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The Alaska Highway and Whitehorse, Yukon, in 1946



The History of the Alaska Highway

An Explorer's Guide to Whitehorse, Yukon



Great Falls Tribune (Great Falls, Montana), Sunday, April 14, 1946, Page 19

Alaska Highways brings impetus to bid by Whitehorse as territorial capital
By W. P. (Luke) Wright


    WHITEHORSE. Y. T. - Whitehorse, long the commercial capital of the Yukon, now in making a determined bid to become the political capital as well.

    Pointing out that Dawson, the seat of government since the gold rush days, is isolated except by air and river navigation a few months each summer, Whitehorse residents, already promised a new government building, hope to convince Ottawa that the territorial offices should be moved here and that a more democratic form of government should be introduced.

    The Yukon is the only one of the territories with representation in the dominion parliament but actual control of the day to day development rests largely in the hands of a controller appointed by the dominion department of mines and resources. The Whitehorse men's council is asking that the three-man territorial council be given more authority to carry out the will of the people.

    The urge for change is not new in Whitehorse but the present impetus can be traced to the increased importance of this community as a result of the building of the Alaska highway and other joint defense projects.

    Whitehorse was born when the stampede to the Klondike started shortly before the turn of the century. its commercial importance in a territory larger than any American state other than Texas became assured when the White Pass & Yukon narrow gauge railroad was built through to the head of navigation on the Lewes river from salt water at Skagway in 1902.

    Long before men thought of a military air route to Asia, bush pilots were operating out of this town, serving numerous mining camps.

    Then in 1942 the military highway was constructed and the airfields enlarged. The Northwest Staging route, the chain of large airfields built to accommodate the biggest planes, is supplemented by a series of landing strips along the highway itself, thus providing a constant guide to the pilot of the small plane that may not be equipped with a radio direction finder.

    Those who expect the highway and landing fields to grow up into bush again in a few years appear to be doomed to disappointment.

    Canadian Pacific Airlines now flies a daily schedule both north and south through Whitehorse. Pan American Airways has a less frequent schedule but maintains a permanent traffic office here.

    The 0'Harra bus line makes twice weekly trips along the highway from Fairbanks to Whitehorse and the British-Yukon Navigation Co. has just taken delivery of three new 21-passenger busses to continue, as a private venture, the service it previously has operated between Whitehorse and Dawson Creek, B. C., under contract with the United States army.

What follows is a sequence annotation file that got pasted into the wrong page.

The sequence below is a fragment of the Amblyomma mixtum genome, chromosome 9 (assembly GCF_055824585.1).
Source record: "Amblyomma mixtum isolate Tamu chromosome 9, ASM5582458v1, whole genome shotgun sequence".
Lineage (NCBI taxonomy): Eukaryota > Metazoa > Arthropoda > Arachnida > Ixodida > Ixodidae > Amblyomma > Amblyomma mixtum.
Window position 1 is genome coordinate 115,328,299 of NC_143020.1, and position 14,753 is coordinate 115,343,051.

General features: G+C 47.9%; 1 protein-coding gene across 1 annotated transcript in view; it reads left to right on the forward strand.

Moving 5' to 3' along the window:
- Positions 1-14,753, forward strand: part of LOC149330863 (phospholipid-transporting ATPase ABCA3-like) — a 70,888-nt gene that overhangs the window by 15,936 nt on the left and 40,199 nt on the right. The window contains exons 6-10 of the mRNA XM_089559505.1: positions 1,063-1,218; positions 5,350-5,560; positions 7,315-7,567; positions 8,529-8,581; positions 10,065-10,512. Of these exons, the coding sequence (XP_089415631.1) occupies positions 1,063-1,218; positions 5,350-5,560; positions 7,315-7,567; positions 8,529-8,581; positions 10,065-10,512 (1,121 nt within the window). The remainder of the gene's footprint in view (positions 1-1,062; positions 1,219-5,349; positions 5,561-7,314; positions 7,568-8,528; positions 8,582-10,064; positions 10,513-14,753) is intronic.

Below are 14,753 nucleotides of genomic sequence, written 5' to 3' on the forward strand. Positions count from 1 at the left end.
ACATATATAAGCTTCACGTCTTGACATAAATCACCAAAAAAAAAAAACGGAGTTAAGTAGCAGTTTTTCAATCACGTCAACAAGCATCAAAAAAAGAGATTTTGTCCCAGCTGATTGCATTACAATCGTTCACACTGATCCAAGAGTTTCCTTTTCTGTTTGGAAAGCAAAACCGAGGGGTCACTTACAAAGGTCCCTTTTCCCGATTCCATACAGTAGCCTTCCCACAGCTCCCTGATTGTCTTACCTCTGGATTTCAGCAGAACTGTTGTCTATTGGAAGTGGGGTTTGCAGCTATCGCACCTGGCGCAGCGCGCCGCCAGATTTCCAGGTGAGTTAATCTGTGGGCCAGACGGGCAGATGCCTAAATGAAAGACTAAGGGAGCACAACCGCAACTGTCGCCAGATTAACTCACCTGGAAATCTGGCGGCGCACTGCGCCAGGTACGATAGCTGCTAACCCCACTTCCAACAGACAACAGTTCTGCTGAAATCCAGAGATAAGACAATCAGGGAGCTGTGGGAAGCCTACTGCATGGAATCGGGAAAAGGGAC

While the highway, renamed the Northwest highways system when it was taken over April 3 by the Canadian government, will be under the jurisdiction of the Canadian army for the present it would be improper to infer that the route is barred to civilians. Canadian authorities have made it plain that they cannot be responsible for the safety or comfort to the horde of tourists that has indicated a desire to travel over the road this year. But commercial truckers are increasing.

    The bus lines report a large share of their business is from travelers who go only a hundred or two miles rather than from one end of the route to the other. This sort of travel eventually must lead to the establishment of additional facilities for overnight stops, gasoline and automotive service. The Canadian government has said it will open the road to ordinary civilian travel by sections as these facilities are developed.

    The Canadians are taking over maintenance of the road just as soon as the spring thaws become evident. No matter who is in charge, some difficulties are to be expected. But the new caretakers have the advantage of a system of maintenance camps previously set up by the Americans and manned by Canadian citizens so it is to be expected that they will have no difficulty in preserving the record of no blocking of any section of the route for more than 48 hours.

    The betterment program carried out by the American army engineers since the route was turned over to them by the public roads administration late in 1943, is to be continued, Canadian authorities here say.

    Since last September two new steel bridges have been erected across streams between Whitehorse and the Alaska border and steel for others lies in stockpiles here, having been turned over by the American forces with the understanding that it would be used for the purpose for which it originally was intended.

    The Americans did not lose a bridge in the spring breakup of 1945 but are frank to admit this was a lucky break. Engineers say it is amazing that more bridges have not been lost considering the lack of high water data available when the original survey was made. They are sure the Canadians, with the additional information now at hand, will be able to locate new bridges and to speed the realinement of certain sections of the highway so as to make a better road than if all the work originally planned had been carried out the first year.